|Survey type||astronomical survey|
|Named after||MIT Lincoln Laboratory|
The Lincoln Near-Earth Asteroid Research (LINEAR) project is a collaboration of the United States Air Force, NASA, and the MIT's Lincoln Laboratory for the systematic detection and tracking of near-Earth objects. LINEAR was responsible for the majority of asteroid discoveries from 1998 until it was overtaken by the Catalina Sky Survey in 2005. As of 15 September 2011[ref] , LINEAR had detected 231,082 new small Solar System bodies, of which at least 2,423 were near-Earth asteroids and 279 were comets. The instruments used by the LINEAR program are located at Lincoln Laboratory's Experimental Test Site (ETS) on the White Sands Missile Range (WSMR) near Socorro, New Mexico.
In the late 1970s, the Lincoln Laboratory's Experimental Test Site facility (observatory code 704) was built at White Sands Missile Range. The project's prototype used low-light video cameras. In 1994 a new proposal was made for automated detection of asteroids, this time using newer digital detector technology. The LINEAR project began operating a near-Earth object discovery facility in 1996 using a 1.0 m (39 in) aperture telescope designed for the Air Force Space Command's Ground-based Electro-Optical Deep Space Surveillance (GEODSS). The wide-field Air Force telescopes were designed for optical observation of Earth-orbiting spacecraft. Initial field tests used a 1024 × 1024 pixel charge-coupled device (CCD) detector. While this CCD detector filled only about one fifth of the telescope's field of view, four near-earth objects were discovered. A 1960 × 2560 pixel CCD which covered the telescope's two-square degree field of view was then installed, and both detectors were used in later tests.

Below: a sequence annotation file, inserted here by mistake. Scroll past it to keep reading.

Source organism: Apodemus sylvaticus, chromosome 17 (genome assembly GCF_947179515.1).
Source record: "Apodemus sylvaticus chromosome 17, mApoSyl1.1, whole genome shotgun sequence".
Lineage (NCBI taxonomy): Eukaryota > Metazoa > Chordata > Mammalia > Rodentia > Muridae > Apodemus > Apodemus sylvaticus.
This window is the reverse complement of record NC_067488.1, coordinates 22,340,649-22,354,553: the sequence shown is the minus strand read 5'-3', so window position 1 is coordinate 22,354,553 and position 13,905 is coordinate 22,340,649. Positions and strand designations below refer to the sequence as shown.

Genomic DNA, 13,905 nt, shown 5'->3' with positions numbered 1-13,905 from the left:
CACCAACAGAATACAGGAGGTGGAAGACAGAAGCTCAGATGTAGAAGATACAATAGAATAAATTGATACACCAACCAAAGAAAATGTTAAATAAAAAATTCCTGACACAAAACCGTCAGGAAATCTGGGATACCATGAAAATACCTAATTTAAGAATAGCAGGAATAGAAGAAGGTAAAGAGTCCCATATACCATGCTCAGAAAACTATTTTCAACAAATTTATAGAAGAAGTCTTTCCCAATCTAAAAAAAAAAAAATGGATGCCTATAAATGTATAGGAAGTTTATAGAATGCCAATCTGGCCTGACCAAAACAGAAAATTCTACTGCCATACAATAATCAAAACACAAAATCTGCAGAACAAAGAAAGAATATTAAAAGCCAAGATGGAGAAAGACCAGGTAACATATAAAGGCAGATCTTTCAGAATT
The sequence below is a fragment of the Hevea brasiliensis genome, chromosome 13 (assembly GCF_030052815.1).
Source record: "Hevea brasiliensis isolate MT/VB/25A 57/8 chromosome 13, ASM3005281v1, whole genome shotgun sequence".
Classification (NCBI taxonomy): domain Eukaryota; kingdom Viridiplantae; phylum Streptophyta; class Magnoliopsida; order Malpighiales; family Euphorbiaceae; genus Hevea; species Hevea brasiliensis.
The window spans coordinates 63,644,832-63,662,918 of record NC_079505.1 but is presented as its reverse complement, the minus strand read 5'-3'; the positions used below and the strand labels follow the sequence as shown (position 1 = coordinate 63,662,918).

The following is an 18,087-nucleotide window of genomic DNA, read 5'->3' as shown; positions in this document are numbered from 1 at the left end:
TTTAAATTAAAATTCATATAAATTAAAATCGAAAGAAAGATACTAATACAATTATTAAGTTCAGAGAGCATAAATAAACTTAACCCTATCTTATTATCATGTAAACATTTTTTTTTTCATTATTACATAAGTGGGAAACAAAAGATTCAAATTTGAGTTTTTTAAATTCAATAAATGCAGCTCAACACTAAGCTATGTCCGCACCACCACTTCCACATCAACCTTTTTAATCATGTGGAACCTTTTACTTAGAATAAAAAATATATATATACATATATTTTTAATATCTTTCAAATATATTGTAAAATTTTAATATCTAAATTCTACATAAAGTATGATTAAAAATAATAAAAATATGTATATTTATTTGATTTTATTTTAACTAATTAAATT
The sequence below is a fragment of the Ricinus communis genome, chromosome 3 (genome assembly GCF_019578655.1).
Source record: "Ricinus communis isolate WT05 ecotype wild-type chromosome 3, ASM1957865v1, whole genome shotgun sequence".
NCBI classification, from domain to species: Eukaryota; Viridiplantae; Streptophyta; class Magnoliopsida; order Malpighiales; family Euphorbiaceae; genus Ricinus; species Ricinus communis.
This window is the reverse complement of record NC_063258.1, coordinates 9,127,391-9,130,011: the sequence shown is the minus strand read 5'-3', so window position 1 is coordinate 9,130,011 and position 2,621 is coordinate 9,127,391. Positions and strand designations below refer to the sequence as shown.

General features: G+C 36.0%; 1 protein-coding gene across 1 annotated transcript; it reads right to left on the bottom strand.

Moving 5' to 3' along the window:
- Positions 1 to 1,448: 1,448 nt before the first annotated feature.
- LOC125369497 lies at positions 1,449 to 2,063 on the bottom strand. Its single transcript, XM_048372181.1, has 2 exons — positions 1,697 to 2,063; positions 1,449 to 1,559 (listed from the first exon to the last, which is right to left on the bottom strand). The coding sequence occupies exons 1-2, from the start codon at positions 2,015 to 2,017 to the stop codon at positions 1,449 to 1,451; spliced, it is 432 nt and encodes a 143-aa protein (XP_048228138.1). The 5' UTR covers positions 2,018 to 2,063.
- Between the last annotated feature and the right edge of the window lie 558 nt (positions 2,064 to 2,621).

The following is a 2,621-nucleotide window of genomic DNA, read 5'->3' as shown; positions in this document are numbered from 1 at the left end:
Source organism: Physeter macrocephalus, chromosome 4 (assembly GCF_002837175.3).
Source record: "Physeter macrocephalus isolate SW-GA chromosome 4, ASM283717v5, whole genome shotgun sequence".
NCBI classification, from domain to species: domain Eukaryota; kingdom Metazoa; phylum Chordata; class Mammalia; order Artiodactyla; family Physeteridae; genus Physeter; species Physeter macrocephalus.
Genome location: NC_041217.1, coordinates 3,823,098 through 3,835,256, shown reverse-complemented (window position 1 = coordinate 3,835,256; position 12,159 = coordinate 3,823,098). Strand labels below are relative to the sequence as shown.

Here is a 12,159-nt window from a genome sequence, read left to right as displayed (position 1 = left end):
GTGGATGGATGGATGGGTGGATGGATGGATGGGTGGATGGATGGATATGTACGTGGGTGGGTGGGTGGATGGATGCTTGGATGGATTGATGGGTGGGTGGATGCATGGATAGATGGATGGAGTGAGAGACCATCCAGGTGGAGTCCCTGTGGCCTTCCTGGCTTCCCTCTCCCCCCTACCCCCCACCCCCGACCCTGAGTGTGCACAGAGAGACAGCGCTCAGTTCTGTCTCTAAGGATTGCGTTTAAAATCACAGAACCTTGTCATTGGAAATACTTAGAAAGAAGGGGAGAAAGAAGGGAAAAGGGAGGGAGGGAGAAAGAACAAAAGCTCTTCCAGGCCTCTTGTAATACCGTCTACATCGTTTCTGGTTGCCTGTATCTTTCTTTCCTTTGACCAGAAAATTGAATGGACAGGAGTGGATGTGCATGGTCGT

The first LINEAR telescope became fully operational in March 1998. Beginning in October 1999, a second 1.0 m telescope was added to the search effort. In 2002, a 0.5 m (20 in) telescope equipped with the original CCD was brought on-line to provide follow-up observations for the discoveries made by the two search telescopes. This allowed about 20% more of the sky to be searched each night. Data recorded by the telescopes is sent to a Lincoln Laboratory facility at Hanscom Air Force Base in Lexington, Massachusetts for processing. Detections are then forwarded to the Minor Planet Center.
|see List of minor planets § Main index|
In addition to discovering more than 140,000 minor planets, LINEAR is also credited with the discovery, or co-discovery, or rediscovery of several periodic comets, including 11P/Tempel–Swift–LINEAR, 158P/Kowal-LINEAR, 160P/LINEAR (LINEAR 43), 165P/LINEAR (LINEAR 10), and 176P/LINEAR (LINEAR 52, 118401 LINEAR: one of only five objects classified both as comets and asteroids). Other objects discovered include (137108) 1999 AN10, (179806) 2002 TD66, and 2004 FH.